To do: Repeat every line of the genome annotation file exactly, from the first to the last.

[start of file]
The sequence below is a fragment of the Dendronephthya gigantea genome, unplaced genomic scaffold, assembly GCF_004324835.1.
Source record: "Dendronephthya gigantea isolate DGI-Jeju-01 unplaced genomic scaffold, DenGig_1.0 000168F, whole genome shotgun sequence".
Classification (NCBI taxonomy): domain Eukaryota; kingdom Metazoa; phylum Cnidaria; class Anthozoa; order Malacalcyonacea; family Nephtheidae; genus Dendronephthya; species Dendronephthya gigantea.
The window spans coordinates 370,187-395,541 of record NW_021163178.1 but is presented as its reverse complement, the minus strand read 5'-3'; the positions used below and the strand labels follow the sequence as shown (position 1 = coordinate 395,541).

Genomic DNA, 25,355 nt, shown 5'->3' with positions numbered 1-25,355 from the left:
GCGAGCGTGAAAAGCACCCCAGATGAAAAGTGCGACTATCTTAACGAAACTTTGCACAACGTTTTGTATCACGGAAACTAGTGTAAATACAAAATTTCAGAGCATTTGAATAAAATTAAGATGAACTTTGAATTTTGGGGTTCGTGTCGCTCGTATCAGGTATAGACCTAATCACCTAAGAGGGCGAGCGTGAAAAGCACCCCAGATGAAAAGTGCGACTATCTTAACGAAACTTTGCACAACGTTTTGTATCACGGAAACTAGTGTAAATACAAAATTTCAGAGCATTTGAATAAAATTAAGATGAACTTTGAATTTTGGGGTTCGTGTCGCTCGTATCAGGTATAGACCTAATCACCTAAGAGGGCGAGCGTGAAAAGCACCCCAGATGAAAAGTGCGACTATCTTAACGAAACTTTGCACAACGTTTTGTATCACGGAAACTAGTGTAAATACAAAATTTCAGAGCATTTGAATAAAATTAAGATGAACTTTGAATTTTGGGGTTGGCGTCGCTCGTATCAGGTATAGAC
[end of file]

The sequence below is a fragment of the Dendronephthya gigantea genome, unplaced genomic scaffold, assembly GCF_004324835.1.
Source record: "Dendronephthya gigantea isolate DGI-Jeju-01 unplaced genomic scaffold, DenGig_1.0 000168F, whole genome shotgun sequence".
Classification (NCBI taxonomy): domain Eukaryota; kingdom Metazoa; phylum Cnidaria; class Anthozoa; order Malacalcyonacea; family Nephtheidae; genus Dendronephthya; species Dendronephthya gigantea.
The window spans coordinates 370,187-395,541 of record NW_021163178.1 but is presented as its reverse complement, the minus strand read 5'-3'; the positions used below and the strand labels follow the sequence as shown (position 1 = coordinate 395,541).

Genomic DNA, 25,355 nt, shown 5'->3' with positions numbered 1-25,355 from the left:
GCGAGCGTGAAAAGCACCCCAGATGAAAAGTGCGACTATCTTAACGAAACTTTGCACAACGTTTTGTATCACGGAAACTAGTGTAAATACAAAATTTCAGAGCATTTGAATAAAATTAAGATGAACTTTGAATTTTGGGGTTCGTGTCGCTCGTATCAGGTATAGACCTAATCACCTAAGAGGGCGAGCGTGAAAAGCACCCCAGATGAAAAGTGCGACTATCTTAACGAAACTTTGCACAACGTTTTGTATCACGGAAACTAGTGTAAATACAAAATTTCAGAGCATTTGAATAAAATTAAGATGAACTTTGAATTTTGGGGTTCGTGTCGCTCGTATCAGGTATAGACCTAATCACCTAAGAGGGCGAGCGTGAAAAGCACCCCAGATGAAAAGTGCGACTATCTTAACGAAACTTTGCACAACGTTTTGTATCACGGAAACTAGTGTAAATACAAAATTTCAGAGCATTTGAATAAAATTAAGATGAACTTTGAATTTTGGGGTTGGCGTCGCTCGTATCAGGTATAGAC